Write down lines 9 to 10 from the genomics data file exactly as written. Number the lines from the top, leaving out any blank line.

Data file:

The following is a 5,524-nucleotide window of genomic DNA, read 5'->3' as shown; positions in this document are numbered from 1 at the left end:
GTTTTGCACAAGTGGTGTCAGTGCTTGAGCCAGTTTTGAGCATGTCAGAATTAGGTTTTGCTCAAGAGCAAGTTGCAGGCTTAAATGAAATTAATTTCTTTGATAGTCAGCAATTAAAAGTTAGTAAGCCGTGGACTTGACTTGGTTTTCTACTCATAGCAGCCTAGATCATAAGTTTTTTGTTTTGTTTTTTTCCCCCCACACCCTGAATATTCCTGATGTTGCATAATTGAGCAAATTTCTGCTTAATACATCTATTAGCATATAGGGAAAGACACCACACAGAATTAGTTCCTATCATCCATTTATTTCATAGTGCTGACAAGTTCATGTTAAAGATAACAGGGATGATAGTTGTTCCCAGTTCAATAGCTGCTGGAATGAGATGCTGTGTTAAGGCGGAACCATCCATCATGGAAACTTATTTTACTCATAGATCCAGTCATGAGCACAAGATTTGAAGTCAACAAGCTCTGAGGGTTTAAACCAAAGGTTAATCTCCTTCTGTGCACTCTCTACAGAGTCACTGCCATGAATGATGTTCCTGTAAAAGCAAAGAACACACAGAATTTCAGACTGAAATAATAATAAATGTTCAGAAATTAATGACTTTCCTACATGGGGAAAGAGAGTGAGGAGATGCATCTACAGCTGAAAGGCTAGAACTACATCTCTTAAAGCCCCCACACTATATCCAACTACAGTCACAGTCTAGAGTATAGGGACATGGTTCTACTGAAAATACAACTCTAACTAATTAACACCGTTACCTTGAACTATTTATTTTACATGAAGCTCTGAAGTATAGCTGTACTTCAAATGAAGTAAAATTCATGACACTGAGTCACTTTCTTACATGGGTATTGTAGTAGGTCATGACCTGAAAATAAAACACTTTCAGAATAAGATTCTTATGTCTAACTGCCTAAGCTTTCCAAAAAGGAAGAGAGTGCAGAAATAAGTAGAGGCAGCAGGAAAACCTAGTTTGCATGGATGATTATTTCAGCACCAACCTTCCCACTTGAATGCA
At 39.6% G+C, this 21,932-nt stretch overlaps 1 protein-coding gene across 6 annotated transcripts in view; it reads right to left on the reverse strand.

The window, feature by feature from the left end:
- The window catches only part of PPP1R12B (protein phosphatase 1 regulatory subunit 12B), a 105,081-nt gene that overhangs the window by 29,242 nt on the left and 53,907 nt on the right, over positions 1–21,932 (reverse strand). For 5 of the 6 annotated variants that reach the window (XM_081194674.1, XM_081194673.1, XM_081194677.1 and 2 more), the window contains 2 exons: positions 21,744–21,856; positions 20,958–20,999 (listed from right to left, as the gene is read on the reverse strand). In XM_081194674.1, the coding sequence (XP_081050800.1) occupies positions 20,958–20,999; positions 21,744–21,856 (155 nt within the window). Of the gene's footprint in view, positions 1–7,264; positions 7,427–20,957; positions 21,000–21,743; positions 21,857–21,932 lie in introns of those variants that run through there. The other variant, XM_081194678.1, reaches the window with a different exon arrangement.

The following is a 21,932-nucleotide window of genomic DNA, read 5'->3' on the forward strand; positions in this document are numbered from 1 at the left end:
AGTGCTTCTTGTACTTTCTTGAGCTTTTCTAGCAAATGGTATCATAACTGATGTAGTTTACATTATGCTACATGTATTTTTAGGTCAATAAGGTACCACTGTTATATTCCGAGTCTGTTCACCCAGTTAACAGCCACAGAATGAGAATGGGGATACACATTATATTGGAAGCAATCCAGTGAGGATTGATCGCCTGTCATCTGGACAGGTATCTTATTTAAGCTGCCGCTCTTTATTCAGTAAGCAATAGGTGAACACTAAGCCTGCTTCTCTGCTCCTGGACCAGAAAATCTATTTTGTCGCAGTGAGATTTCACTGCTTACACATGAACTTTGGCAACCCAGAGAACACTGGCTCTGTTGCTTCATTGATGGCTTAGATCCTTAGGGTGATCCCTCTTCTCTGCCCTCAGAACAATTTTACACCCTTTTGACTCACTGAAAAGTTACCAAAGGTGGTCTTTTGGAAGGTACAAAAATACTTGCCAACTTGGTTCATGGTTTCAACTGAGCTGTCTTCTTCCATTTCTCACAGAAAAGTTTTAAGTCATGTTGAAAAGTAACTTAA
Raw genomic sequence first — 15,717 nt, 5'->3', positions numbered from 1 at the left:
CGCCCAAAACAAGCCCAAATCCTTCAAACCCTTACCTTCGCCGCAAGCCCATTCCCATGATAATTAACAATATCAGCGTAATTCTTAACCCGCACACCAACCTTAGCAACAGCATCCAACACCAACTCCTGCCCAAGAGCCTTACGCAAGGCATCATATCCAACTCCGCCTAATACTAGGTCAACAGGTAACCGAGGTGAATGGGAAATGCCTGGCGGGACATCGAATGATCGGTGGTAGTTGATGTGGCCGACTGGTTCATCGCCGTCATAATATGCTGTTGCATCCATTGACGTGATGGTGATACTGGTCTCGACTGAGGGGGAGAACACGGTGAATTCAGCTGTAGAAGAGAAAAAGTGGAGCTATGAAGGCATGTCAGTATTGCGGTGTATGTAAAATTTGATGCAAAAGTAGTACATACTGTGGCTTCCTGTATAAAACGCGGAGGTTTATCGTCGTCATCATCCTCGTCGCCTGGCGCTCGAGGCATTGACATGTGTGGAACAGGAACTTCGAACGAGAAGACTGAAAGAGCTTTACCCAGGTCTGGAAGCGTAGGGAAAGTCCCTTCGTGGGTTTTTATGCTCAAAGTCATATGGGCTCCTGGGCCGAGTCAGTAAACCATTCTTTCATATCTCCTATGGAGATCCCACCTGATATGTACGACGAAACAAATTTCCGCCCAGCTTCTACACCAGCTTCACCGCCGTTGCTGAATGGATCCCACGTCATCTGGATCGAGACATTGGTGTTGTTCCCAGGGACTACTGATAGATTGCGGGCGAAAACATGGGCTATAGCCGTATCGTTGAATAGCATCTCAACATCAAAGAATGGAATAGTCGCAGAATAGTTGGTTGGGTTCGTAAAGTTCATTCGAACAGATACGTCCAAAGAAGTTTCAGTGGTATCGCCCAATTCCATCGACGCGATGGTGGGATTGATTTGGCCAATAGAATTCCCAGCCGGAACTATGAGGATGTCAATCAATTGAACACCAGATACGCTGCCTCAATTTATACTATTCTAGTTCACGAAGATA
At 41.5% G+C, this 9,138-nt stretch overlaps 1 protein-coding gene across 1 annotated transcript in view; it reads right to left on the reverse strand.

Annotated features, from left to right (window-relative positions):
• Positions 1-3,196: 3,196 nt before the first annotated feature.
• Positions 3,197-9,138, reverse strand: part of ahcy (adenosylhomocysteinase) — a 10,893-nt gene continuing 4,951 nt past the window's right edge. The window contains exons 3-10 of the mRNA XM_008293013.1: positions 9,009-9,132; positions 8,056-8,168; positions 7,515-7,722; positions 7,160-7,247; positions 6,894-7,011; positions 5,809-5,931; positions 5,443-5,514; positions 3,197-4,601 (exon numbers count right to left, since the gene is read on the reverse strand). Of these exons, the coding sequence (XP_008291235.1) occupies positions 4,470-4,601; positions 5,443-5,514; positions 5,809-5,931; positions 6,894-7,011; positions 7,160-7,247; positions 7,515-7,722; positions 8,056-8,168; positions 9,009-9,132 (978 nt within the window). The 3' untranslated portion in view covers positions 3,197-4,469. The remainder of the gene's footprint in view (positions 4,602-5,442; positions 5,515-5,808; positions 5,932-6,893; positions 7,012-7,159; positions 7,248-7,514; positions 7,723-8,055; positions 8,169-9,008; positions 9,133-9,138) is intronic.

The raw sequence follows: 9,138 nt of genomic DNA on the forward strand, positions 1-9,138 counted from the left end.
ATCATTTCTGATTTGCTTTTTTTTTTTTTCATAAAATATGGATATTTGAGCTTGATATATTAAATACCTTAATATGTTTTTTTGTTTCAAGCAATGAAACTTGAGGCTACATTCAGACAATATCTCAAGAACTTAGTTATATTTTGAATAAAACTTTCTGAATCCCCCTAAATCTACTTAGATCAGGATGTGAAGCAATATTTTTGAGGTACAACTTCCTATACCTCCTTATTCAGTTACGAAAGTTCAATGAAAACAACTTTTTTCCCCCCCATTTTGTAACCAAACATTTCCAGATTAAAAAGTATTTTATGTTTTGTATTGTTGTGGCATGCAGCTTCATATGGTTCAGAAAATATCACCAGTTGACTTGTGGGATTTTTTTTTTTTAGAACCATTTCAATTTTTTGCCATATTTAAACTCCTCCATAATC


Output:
CGCCCAAAACAAGCCCAAATCCTTCAAACCCTTACCTTCGCCGCAAGCCCATTCCCATGATAATTAACAATATCAGCGTAATTCTTAACCCGCACACCAACCTTAGCAACAGCATCCAACACCAACTCCTGCCCAAGAGCCTTACGCAAGGCATCATATCCAACTCCGCCTAATACTAGGTCAACAGGTAACCGAGGTGAATGGGAAATGCCTGGCGGGACATCGAATGATCGGTGGTAGTTGATGTGGCCGACTGGTTCATCGCCGTCATAATATGCTGTTGCATCCATTGACGTGATGGTGATACTGGTCTCGACTGAGGGGGAGAACACGGTGAATTCAGCTGTAGAAGAGAAAAAGTGGAGCTATGAAGGCATGTCAGTATTGCGGTGTATGTAAAATTTGATGCAAAAGTAGTACATACTGTGGCTTCCTGTATAAAACGCGGAGGTTTATCGTCGTCATCATCCTCGTCGCCTGGCGCTCGAGGCATTGACATGTGTGGAACAGGAACTTCGAACGAGAAGACTGAAAGAGCTTTACCCAGGTCTGGAAGCGTAGGGAAAGTCCCTTCGTGGGTTTTTATGCTCAAAGTCATATGGGCTCCTGGGCCGAGTCAGTAAACCATTCTTTCATATCTCCTATGGAGATCCCACCTGATATGTACGACGAAACAAATTTCCGCCCAGCTTCTACACCAGCTTCACCGCCGTTGCTGAATGGATCCCACGTCATCTGGATCGAGACATTGGTGTTGTTCCCAGGGACTACTGATAGATTGCGGGCGAAAACATGGGCTATAGCCGTATCGTTGAATAGCATCTCAACATCAAAGAATGGAATAGTCGCAGAATAGTTGGTTGGGTTCGTAAAGTTCATTCGAACAGATACGTCCAAAGAAGTTTCAGTGGTATCGCCCAATTCCATCGACGCGATGGTGGGATTGATTTGGCCAATAGAATTCCCAGCCGGAACTATGAGGATGTCAATCAATTGAACACCAGATACGCTGCCTCAATTTATACTATTCTAGTTCACGAAGATA
At 41.5% G+C, this 9,138-nt stretch overlaps 1 protein-coding gene across 1 annotated transcript in view; it reads right to left on the reverse strand.